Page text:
In contrast to other centrifugal pumps, submersible motor pumps have clearly delineated areas of application: They are used primarily as wastewater pumps for wastewater disposal, for general drainage, and for water supply and watering tasks from wells and cisterns. Thanks to their special construction, mobile submersible pumps can usually be recognized at first glance: These compact units were developed for flexible use so that they can be pressed into service quickly wherever they are needed.

Submersible motor pumps are not just used for household water and wastewater, but also in underground construction and mining, where the serve to keep construction pits and tunnels clear. In agriculture, submersible motor pumps are used to fill water systems. Mobile submersible pumps are used in disaster assistance, by fire departments, and in general flood protection to drain basements and keep buildings dry. In case of floods, they are in a position to pump the wastewater out quickly.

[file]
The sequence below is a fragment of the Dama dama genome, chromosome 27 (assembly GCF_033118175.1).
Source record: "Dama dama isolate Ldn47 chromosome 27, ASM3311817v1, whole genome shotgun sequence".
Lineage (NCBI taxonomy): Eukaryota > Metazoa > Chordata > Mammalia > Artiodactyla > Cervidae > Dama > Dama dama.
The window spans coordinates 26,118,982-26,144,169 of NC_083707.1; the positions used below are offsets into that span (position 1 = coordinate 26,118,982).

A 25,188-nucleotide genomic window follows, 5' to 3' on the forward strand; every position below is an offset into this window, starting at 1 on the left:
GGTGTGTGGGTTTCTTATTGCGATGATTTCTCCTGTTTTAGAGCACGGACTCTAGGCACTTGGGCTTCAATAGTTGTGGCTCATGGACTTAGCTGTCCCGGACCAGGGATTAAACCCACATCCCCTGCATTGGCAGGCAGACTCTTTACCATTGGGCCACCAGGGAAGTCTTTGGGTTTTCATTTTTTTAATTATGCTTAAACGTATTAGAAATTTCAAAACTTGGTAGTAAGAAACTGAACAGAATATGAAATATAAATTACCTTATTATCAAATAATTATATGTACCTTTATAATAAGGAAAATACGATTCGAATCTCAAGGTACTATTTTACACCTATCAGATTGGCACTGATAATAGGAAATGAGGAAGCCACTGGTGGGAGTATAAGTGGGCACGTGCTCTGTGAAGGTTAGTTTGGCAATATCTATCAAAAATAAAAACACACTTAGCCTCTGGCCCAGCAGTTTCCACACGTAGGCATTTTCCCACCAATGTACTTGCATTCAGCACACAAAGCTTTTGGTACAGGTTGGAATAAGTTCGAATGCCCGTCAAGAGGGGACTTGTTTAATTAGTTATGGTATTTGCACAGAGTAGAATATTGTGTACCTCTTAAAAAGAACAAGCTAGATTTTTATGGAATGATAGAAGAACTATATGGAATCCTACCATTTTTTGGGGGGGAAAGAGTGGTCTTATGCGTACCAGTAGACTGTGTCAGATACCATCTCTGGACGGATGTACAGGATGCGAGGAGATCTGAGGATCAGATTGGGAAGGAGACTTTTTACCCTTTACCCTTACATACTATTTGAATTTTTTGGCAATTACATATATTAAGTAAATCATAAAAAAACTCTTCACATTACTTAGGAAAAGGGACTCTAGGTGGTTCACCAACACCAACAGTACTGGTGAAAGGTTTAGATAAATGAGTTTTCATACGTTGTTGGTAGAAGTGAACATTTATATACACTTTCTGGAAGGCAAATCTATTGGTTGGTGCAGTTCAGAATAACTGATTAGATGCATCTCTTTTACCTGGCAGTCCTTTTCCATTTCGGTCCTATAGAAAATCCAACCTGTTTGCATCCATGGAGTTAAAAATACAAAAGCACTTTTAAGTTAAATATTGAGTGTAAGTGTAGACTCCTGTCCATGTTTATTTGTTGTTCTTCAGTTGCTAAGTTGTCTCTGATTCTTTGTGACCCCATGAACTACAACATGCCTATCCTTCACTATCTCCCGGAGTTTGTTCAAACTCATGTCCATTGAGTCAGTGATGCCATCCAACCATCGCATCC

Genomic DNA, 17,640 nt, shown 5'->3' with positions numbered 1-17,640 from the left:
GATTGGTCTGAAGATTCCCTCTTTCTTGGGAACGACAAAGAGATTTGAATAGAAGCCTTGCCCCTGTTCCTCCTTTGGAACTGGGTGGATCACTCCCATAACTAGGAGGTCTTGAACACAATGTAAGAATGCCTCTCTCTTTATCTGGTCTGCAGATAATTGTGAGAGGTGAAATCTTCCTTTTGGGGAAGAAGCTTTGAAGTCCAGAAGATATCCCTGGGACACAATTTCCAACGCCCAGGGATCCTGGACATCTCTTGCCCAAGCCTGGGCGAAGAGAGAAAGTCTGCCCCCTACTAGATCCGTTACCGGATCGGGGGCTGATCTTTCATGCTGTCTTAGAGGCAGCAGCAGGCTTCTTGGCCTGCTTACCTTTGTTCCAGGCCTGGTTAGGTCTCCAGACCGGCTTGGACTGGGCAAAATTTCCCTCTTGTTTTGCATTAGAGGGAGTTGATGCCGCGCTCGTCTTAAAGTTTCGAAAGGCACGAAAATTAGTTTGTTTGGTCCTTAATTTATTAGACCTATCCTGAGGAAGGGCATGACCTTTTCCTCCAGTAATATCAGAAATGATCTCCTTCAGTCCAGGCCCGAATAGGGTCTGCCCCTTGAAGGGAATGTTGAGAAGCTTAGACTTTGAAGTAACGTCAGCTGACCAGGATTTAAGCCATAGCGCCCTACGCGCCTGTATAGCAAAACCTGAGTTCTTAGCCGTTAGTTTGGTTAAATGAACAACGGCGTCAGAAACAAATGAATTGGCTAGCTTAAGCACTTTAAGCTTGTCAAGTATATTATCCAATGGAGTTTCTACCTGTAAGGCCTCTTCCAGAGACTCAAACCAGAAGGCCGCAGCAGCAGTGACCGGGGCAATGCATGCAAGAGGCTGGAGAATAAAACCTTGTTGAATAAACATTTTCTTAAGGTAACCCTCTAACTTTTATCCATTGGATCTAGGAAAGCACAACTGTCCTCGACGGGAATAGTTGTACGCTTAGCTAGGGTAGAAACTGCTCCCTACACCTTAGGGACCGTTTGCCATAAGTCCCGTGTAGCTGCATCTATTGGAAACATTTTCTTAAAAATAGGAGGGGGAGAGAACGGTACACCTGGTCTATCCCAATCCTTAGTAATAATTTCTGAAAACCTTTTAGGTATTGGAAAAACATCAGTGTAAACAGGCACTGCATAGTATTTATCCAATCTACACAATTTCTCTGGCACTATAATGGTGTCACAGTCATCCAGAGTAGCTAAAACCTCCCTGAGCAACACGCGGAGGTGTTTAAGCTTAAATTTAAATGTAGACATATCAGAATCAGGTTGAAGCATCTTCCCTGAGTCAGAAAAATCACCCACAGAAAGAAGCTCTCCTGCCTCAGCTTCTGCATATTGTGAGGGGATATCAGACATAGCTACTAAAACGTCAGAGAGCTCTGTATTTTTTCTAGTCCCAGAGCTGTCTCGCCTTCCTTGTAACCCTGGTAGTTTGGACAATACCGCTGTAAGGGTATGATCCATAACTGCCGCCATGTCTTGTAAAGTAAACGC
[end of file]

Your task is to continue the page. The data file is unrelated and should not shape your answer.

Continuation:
Watering pumps are usually mobile submersible motor pumps so that they can be lowered into fluid containers without a problem. They are used in agriculture to water the fields or “rain” on them. This type of pump is typically operated unregulated.

A rare application of submersible pumps in industry is the handling of cooling water. These pumps are usually regulated when supplying a heat exchanger: The pump capacity and head depend on the construction and the heat stream to be dissipated in the cooling system. More usual for this application are pipe and spiral housing pumps.

Even if submersible pumps are usually used for various types of water, they are clearly in a position to handle other non-critical, low-viscous fluids as well, and also chemicals – depending on the used materials for the different components.